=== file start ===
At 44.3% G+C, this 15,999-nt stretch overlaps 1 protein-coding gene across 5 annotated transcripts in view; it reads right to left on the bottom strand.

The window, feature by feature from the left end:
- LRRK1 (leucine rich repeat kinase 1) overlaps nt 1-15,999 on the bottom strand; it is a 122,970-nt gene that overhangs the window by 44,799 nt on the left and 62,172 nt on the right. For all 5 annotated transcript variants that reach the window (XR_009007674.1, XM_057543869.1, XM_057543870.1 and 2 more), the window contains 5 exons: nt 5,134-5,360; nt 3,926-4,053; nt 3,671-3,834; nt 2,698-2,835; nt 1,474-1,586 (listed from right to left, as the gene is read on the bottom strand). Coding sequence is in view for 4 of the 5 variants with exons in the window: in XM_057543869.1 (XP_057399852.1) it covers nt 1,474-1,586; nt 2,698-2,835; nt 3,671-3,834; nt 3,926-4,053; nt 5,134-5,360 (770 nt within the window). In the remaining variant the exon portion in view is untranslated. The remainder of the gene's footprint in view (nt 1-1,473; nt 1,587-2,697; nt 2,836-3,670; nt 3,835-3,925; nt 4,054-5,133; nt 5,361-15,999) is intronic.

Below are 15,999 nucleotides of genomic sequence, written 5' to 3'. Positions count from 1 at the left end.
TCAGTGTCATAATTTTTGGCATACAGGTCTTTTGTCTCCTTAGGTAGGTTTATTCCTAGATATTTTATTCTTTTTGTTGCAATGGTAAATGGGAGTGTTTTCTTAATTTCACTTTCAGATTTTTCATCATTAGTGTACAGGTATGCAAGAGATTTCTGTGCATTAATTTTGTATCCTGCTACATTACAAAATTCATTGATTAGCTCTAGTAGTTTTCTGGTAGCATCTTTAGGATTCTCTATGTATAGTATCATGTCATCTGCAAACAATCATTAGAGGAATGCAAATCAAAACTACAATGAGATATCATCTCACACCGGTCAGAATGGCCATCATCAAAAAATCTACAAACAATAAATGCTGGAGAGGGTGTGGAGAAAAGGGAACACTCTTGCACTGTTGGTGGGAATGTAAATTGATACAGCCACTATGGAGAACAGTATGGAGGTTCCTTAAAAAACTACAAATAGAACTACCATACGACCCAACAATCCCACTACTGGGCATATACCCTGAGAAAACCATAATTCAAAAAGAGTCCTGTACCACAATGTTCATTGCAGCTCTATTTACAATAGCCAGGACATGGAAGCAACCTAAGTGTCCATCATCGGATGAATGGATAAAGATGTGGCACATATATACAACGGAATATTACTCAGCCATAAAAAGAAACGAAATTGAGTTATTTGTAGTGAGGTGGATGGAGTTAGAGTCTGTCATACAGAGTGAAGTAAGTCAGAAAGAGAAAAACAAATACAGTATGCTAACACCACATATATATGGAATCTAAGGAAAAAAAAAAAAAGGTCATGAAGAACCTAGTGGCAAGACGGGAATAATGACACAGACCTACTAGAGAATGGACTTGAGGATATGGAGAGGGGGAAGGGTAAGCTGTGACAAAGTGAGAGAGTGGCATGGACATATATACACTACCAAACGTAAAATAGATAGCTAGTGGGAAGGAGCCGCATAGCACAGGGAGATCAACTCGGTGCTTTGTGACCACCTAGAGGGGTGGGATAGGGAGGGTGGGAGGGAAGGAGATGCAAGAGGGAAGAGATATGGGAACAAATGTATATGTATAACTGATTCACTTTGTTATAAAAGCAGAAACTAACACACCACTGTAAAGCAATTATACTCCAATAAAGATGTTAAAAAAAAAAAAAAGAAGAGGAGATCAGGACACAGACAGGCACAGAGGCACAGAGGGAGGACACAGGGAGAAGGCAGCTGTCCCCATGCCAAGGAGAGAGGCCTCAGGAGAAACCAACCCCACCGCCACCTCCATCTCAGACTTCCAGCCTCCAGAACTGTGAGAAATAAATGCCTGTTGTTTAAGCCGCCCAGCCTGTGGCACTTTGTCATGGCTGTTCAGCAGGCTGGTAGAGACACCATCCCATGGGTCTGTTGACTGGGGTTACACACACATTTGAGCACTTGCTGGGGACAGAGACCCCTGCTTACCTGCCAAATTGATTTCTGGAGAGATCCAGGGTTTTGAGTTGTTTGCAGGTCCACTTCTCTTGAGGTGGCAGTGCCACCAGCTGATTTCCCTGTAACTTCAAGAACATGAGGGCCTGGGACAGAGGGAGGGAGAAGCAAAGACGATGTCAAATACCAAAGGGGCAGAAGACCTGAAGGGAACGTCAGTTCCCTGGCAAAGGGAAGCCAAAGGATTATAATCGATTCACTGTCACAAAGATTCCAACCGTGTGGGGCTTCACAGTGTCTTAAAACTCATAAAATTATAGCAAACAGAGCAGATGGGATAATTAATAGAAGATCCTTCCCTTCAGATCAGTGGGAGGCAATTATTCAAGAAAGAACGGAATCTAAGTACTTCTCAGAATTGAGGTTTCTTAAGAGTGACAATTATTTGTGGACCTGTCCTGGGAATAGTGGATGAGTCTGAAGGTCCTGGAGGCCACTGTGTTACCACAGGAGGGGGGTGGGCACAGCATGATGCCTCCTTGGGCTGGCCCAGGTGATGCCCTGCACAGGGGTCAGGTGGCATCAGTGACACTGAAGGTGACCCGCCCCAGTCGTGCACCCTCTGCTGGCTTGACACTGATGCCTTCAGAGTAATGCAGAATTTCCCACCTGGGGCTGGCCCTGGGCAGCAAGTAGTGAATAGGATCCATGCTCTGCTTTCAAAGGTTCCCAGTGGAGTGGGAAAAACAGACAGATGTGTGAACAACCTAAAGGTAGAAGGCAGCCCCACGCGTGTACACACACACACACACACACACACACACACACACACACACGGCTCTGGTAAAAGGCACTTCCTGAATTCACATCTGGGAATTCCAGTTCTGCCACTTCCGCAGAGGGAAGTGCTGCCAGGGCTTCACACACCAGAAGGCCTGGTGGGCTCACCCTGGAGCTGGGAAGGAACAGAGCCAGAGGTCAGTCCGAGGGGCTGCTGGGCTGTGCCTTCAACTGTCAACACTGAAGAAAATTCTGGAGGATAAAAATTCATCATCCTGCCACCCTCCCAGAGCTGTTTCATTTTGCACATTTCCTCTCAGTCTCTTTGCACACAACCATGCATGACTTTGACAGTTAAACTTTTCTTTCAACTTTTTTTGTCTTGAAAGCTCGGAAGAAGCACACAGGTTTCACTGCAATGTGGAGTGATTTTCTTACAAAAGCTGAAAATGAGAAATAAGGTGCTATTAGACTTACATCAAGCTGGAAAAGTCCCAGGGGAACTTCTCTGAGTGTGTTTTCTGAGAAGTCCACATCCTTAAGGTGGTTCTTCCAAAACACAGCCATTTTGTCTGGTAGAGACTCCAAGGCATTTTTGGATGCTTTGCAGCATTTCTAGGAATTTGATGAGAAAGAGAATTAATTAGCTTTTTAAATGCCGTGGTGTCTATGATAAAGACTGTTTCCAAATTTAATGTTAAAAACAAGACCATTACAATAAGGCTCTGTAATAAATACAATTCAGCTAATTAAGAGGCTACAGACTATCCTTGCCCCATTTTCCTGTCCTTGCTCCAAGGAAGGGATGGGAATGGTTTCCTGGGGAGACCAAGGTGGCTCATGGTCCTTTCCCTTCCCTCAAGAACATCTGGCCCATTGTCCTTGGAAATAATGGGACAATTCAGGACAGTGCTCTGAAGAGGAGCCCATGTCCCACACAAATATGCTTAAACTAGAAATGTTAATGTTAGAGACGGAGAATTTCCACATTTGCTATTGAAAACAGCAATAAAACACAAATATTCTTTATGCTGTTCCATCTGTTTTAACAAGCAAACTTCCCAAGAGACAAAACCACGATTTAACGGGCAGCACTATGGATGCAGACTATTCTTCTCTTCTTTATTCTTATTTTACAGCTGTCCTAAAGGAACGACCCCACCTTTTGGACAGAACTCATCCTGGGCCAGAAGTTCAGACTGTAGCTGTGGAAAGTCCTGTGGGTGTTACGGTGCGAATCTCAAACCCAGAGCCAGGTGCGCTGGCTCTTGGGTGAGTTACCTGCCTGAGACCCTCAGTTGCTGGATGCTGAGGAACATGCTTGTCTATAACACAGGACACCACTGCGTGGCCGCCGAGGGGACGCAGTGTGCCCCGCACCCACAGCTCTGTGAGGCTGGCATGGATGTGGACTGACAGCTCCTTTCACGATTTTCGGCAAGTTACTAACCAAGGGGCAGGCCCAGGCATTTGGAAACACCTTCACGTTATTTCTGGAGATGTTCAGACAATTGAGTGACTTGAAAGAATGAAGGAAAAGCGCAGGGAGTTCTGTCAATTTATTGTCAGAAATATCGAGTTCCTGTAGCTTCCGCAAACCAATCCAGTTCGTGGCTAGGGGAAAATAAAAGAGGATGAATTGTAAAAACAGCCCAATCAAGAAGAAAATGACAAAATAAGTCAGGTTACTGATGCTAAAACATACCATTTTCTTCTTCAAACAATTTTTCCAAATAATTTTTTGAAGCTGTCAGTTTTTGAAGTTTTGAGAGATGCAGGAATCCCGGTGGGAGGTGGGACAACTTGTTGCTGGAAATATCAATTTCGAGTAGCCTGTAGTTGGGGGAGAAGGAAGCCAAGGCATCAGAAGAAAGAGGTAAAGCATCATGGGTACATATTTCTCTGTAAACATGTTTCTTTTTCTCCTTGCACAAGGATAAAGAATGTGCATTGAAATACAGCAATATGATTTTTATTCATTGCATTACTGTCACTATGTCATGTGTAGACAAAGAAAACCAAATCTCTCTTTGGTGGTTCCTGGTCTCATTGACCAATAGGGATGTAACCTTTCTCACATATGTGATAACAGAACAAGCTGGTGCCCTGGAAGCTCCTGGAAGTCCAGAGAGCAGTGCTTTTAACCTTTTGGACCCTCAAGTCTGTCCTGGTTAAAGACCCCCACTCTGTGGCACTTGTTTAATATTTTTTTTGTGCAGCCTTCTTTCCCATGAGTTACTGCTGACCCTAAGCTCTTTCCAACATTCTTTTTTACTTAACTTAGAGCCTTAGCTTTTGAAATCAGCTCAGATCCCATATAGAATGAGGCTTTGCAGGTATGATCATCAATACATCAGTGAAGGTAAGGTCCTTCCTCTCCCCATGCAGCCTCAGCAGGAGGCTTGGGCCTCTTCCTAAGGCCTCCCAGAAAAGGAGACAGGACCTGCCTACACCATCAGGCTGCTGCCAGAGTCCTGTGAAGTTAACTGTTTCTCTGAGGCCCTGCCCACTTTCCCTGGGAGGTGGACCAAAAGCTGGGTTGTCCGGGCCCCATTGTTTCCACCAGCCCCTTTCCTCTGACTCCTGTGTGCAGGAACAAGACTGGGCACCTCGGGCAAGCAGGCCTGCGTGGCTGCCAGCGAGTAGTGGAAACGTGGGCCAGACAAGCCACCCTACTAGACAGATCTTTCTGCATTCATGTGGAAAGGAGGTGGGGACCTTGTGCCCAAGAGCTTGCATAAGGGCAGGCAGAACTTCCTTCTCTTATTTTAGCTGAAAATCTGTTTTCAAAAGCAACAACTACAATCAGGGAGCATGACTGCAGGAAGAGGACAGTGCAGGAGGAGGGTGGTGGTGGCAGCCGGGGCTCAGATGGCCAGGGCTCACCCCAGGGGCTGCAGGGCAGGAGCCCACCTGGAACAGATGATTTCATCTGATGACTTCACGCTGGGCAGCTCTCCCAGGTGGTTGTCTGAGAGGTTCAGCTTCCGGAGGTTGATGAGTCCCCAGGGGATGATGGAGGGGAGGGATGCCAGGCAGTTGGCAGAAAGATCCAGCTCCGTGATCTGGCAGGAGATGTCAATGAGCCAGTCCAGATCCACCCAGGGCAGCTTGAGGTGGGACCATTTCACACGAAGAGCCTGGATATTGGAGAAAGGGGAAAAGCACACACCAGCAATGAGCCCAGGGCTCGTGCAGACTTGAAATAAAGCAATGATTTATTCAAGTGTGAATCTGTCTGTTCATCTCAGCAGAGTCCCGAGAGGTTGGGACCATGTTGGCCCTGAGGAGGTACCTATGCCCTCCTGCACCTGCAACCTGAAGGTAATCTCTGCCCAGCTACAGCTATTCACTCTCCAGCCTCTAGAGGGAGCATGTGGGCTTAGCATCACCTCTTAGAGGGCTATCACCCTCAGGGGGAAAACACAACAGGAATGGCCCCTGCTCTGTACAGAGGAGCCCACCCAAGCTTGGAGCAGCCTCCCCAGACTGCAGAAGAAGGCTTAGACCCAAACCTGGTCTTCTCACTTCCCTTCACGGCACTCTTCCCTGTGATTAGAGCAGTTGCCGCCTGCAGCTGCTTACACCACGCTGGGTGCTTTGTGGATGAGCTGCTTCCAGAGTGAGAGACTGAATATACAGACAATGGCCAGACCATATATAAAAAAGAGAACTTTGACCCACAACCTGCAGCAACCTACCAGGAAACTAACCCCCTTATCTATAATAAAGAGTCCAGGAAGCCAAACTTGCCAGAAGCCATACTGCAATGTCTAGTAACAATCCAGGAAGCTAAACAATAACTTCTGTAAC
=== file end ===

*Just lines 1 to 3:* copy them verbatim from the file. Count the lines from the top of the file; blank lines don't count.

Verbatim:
At 44.3% G+C, this 15,999-nt stretch overlaps 1 protein-coding gene across 5 annotated transcripts in view; it reads right to left on the bottom strand.

The window, feature by feature from the left end:
- LRRK1 (leucine rich repeat kinase 1) overlaps nt 1-15,999 on the bottom strand; it is a 122,970-nt gene that overhangs the window by 44,799 nt on the left and 62,172 nt on the right. For all 5 annotated transcript variants that reach the window (XR_009007674.1, XM_057543869.1, XM_057543870.1 and 2 more), the window contains 5 exons: nt 5,134-5,360; nt 3,926-4,053; nt 3,671-3,834; nt 2,698-2,835; nt 1,474-1,586 (listed from right to left, as the gene is read on the bottom strand). Coding sequence is in view for 4 of the 5 variants with exons in the window: in XM_057543869.1 (XP_057399852.1) it covers nt 1,474-1,586; nt 2,698-2,835; nt 3,671-3,834; nt 3,926-4,053; nt 5,134-5,360 (770 nt within the window). In the remaining variant the exon portion in view is untranslated. The remainder of the gene's footprint in view (nt 1-1,473; nt 1,587-2,697; nt 2,836-3,670; nt 3,835-3,925; nt 4,054-5,133; nt 5,361-15,999) is intronic.